EconomyESG and the FOMO effect. The challenge of communicating...

ESG and the FOMO effect. The challenge of communicating to the new generations

(Expansión) – In the face of how demanding the young generations have become, driven by their inclination to be increasingly responsible citizens and, in some way, lessen the impact of some of the most representative problems that we face at a social level, economic, political and environmental, a large number of companies have seen ESG criteria as one of the main elements in their communication strategy -mainly corporate, but also related to products-.

The foregoing as a way of declaring themselves responsible citizens, to captivate or retain their customers and consumers.

But what’s wrong behind this? In simple terms, nothing. As long as communication is not inclined to deception and the advertising regulations that exist for it, companies are free to structure and transmit messages around the topics they deem most convenient to achieve their objectives. They can range from increasing awareness of your brand, increasing your reputation and generating advocacy – consumer defense for the brand, caused by the drive for loyalty.

However, when considering ESG as one of the central pillars in the communication strategy, it becomes essential to carry out a deeper analysis of what it implies.

Mainly because, in many cases, what can mean a great achievement for a company, for its clients and consumers, can only be “the minimum that they would be expected to do in the development of their business”.

The foregoing has resulted in different stories in which the messages related to respect for the communities, the efficiency of resources, inclusion, equity, diversity, and the interest in being increasingly sustainable and sustainable have been nothing more than only things that for the new generations these companies should have done a long time ago -at least, in those that already have a long history-.

The situation becomes different for those businesses that are just starting out. With everything to win, they have the opportunity to convey the way in which their business is based -from the very beginning- on everything that users would expect from a brand.

This is by no means to say that communicating ESG achievements is not important. With 20% of users belonging to the Millennial and Z generations ( 2022 Edelman Trust Barometer Special Report ) seeing these criteria as one of the most relevant elements when deciding on one brand or another, even before personal events, of course there is a need to communicate. And, without a doubt, the messages become more relevant and build a better reputation as long as the organizations demonstrate, with facts, that they are going beyond what they should and should do as part of a community.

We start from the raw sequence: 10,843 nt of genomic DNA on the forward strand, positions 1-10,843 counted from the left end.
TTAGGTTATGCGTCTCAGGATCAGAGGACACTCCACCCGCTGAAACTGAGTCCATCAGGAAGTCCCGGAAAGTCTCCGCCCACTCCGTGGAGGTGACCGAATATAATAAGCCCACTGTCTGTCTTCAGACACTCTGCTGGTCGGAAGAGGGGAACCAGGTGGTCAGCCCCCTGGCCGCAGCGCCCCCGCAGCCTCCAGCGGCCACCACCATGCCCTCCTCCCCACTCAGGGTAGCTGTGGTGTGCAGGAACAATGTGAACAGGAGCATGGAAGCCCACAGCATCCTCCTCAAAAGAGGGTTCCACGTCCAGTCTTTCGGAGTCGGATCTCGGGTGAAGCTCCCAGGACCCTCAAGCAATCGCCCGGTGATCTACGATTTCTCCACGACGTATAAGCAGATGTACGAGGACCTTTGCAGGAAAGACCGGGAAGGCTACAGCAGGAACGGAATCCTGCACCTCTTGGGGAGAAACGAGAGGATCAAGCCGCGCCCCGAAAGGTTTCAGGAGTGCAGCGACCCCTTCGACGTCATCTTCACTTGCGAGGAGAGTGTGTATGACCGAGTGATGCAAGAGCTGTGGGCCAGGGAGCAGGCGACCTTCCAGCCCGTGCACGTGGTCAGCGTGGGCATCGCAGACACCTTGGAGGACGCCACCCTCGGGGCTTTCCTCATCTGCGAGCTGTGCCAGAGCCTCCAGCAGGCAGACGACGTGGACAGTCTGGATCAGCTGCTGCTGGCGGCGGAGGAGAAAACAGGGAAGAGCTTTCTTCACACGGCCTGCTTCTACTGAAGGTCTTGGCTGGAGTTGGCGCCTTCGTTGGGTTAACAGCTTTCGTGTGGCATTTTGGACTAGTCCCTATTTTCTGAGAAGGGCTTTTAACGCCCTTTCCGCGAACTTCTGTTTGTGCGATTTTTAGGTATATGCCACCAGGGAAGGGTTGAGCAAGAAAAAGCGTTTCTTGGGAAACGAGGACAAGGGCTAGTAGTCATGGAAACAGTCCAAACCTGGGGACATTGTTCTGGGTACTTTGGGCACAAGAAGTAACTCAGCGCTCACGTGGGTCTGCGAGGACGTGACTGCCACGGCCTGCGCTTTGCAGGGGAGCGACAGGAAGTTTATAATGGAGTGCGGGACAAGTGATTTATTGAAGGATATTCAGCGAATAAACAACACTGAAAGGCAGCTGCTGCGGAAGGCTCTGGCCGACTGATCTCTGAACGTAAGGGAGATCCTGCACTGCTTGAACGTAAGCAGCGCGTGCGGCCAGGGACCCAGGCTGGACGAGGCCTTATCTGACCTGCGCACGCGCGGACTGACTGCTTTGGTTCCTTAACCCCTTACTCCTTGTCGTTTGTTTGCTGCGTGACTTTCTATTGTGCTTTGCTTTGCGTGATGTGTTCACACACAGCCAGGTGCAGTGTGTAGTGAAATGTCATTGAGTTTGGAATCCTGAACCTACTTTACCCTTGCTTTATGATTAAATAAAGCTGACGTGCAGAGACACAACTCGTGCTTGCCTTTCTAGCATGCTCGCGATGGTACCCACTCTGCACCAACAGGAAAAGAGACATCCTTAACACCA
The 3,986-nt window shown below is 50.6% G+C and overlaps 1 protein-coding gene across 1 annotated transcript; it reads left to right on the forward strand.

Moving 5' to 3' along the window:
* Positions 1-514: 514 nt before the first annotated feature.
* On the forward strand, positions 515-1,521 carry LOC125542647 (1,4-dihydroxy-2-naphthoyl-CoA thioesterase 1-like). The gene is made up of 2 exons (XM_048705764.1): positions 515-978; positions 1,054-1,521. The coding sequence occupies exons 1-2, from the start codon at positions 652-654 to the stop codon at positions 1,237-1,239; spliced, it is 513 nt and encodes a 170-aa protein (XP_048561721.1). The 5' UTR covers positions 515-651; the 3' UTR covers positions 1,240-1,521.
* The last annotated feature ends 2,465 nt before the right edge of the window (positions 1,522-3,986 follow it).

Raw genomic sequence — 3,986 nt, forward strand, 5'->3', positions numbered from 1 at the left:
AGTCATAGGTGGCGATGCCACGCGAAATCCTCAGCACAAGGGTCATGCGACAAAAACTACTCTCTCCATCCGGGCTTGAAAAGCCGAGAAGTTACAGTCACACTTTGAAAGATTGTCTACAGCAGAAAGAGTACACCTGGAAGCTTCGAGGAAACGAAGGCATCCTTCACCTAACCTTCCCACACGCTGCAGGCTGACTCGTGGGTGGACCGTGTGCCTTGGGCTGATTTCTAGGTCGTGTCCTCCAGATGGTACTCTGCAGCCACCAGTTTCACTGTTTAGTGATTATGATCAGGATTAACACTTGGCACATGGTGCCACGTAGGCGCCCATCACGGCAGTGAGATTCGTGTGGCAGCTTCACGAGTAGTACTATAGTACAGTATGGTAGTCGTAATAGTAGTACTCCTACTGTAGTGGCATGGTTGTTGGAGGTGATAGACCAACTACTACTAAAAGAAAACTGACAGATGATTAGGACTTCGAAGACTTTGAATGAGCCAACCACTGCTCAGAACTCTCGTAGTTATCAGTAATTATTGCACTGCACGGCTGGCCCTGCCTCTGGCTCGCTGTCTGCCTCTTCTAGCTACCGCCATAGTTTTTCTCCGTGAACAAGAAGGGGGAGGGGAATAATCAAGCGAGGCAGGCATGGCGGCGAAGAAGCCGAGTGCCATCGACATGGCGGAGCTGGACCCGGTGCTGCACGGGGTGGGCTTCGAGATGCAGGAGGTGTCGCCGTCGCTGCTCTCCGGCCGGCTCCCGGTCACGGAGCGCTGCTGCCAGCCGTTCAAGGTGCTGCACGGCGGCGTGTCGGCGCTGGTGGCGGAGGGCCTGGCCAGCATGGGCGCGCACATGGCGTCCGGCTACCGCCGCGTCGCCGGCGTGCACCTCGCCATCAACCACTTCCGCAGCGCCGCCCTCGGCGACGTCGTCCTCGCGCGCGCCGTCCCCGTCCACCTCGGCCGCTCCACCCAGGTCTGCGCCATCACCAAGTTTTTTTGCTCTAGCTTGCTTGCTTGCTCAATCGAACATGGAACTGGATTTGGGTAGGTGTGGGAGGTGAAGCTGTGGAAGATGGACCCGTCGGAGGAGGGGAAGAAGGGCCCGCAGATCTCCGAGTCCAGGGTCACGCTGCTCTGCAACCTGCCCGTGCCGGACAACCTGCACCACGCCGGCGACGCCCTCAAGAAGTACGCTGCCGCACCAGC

For the above, it is important to remember what, from my perspective, in order to become visible to consumers, brands should also look more seriously. That is, concepts such as FOMOfear of missing out , by its name in English-, understood as the fear of being out of a trend. This trend has become increasingly relevant in the face of the immediacy and globalization presented by digital platforms and socio-digital networks.

For example, that a limited product is finished without them having tried it, that they cannot see an exhibition, that a video has gone viral without being able to comment on it. In all of them, the FOMO effect is caused by the impact it has on different areas of their lives. From a conversation with those close to them that they couldn’t have if they missed a show, to the need to satisfy some desire that was causing some feeling of frustration in their lives.

In terms of ESG , this formula could be materialized in the way in which the organization’s actions directly impact the community. In other words, giving users the opportunity to live, document and become amplifiers, all at the same time, of what a company’s actions generate in their lives and their communities.

This is where the challenge lies in communicating to the new generations, whom it is important to impact, not only because of the purchasing power and decision-making power that they are beginning to have -or the voting power in the case of political organizations-, but also because for many communities they have become a point of reference to influence the decision-making of other generations that precede them.

Editor’s note: Luis Ruiz has a degree in Communication Sciences by training – from the National Autonomous University of Mexico – and a consultant in strategic communication and public relations by training. In recent years he has collaborated in the development of corporate communication campaigns for large corporations at a national and international level. Follow him on . The opinions published in this column belong exclusively to the author.

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